The "Revolution" was just a mirage, a nice promise that never existed in reality. In reality the poor, illiterate lower class only wanted money and power they never had, without actually earning it the old-fashioned way, by inheritance!

 


Dirty Angel

That's just great now

by Dirty Angel on

with all the noise now, he'll say even more little than before. PFFFT

"Hiroshima, who was the hiro, and who is Shima?"


Mehrban

"no one paid any serious attention to importance of democracy,

by Mehrban on

freedom and tolerance", so what was this revolution about?  


Mehrban

Fred

by Mehrban on

I hear you.


Hoshang Targol

With all due respect

by Hoshang Targol on

Mehraban jan, Iranian revolution of 1977-79 was by far one of the most urban, working class, and  modern ( yes, modern) revolutions of the 20th century. In terms of the street demonstartions and protest, Iran was way ahead of all French, Mexican, Russian and Chinese revolutions. In terms of working class intervention and the amount of industrial actions, again Iran was way ahead of those other four revolutions. It was most modern not only in terms of participants and modes of protest but modern also in terms of its use of media and the technologies available 30 years ago.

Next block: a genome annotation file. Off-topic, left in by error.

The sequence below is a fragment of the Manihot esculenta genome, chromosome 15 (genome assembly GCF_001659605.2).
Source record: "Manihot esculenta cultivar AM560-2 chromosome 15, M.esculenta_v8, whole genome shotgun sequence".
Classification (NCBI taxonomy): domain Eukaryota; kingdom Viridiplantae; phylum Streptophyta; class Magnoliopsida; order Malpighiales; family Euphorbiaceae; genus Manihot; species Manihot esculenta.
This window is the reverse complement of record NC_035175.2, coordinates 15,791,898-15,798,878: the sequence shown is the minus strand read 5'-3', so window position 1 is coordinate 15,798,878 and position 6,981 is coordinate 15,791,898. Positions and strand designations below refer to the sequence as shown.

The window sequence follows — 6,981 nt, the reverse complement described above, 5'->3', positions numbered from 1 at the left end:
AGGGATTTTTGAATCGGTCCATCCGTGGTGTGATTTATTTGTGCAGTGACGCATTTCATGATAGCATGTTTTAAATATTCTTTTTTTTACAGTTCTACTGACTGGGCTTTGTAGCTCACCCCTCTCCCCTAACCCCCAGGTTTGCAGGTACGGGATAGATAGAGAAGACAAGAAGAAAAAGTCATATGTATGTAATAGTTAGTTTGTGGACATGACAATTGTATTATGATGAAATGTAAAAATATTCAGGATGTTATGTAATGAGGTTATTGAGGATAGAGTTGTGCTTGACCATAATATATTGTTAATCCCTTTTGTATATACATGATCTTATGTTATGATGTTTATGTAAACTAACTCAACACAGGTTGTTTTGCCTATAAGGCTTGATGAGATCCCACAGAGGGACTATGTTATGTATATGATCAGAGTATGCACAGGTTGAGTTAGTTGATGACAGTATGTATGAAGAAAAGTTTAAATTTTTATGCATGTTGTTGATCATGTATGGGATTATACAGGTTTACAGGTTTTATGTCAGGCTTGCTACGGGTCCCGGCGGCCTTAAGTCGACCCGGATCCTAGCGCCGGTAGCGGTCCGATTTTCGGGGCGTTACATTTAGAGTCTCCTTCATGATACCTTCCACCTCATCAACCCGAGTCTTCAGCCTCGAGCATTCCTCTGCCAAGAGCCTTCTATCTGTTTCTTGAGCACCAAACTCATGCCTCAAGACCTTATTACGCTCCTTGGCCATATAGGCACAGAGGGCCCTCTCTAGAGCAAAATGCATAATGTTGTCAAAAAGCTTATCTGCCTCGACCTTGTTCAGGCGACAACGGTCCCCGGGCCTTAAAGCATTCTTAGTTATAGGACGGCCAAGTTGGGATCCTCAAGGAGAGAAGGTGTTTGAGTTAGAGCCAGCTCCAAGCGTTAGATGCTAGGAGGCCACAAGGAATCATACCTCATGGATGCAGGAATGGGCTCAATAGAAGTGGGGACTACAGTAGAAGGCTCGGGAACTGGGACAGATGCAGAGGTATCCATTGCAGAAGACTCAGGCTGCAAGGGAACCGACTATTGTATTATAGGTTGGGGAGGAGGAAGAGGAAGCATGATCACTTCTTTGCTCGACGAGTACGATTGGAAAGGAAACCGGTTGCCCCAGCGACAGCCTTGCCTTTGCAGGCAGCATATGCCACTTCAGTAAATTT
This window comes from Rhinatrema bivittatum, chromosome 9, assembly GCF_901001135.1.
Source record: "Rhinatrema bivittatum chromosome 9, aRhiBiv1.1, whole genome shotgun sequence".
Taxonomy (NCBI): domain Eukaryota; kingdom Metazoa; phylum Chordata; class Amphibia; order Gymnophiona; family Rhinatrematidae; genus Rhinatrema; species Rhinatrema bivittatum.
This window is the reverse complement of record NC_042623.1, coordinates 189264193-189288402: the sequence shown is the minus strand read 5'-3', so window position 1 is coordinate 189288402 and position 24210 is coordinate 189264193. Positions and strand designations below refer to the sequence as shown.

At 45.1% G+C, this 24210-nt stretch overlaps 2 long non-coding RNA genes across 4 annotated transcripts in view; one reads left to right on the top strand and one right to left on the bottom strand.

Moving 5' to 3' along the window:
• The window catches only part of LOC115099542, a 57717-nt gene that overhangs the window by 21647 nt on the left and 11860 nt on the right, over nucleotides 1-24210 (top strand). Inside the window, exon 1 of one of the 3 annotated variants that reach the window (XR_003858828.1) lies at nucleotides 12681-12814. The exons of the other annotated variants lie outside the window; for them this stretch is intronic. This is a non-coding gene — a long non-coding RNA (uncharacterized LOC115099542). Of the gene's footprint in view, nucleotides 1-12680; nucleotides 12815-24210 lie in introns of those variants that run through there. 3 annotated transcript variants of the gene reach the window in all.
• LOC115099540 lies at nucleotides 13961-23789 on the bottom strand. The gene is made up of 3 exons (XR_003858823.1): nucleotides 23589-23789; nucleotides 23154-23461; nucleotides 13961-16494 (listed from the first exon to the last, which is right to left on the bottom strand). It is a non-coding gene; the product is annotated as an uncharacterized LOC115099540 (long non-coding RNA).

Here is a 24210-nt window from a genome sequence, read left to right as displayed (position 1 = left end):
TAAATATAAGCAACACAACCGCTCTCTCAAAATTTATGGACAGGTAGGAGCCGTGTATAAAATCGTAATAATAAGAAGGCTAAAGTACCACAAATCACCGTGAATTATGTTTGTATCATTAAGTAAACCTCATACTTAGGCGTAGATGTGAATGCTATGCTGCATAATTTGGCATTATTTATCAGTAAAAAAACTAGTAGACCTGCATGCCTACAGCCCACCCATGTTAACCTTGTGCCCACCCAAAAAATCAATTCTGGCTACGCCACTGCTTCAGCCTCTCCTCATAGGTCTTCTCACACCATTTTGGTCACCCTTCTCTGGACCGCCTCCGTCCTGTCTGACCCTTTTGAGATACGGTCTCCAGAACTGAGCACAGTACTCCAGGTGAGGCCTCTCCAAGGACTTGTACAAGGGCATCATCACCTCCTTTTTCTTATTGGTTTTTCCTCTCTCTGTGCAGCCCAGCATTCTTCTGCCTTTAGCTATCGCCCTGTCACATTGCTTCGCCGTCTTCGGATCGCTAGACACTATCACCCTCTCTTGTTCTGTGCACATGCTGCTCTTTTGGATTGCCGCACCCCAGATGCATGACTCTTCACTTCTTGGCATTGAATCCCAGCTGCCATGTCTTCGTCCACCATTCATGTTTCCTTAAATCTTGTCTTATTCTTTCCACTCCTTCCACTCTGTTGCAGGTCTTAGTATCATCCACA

You're correct in observations about how the army folded and collapsed and this was also mainly due to the political nature of those two years, and the fact that army was based on shah and without him there would be no functioning army.

The problem however was in the vision ( or lack of a vision) for our post-monarchy society. Except a few intellectuals, and a few groups  and parties, no one paid any serious attention to importance of democracy, freedom and tolerance. Cheers 


Fred

Mehraban

by Fred on

Not only the Mousavi couple and other Islamist “reformers” condone the early values of the revolution, this Islamist couple in particular openly talks about returning to the “golden era of the Imam”. And by “Imam” they mean the mass murdering Khomeini.


Mehrban

Whose "facts"?

by Mehrban on

The perpetrators of the violence that has gripped our country for thirty years?

This blog is about Zahra Rahnavard condoning the early values of the Islamic Revolution.   I think.


Dirty Angel

oh dear, yet another subject of a blog

by Dirty Angel on

The difference between  the mention of facts and justification...

 

Anyway, what is this blog actually about?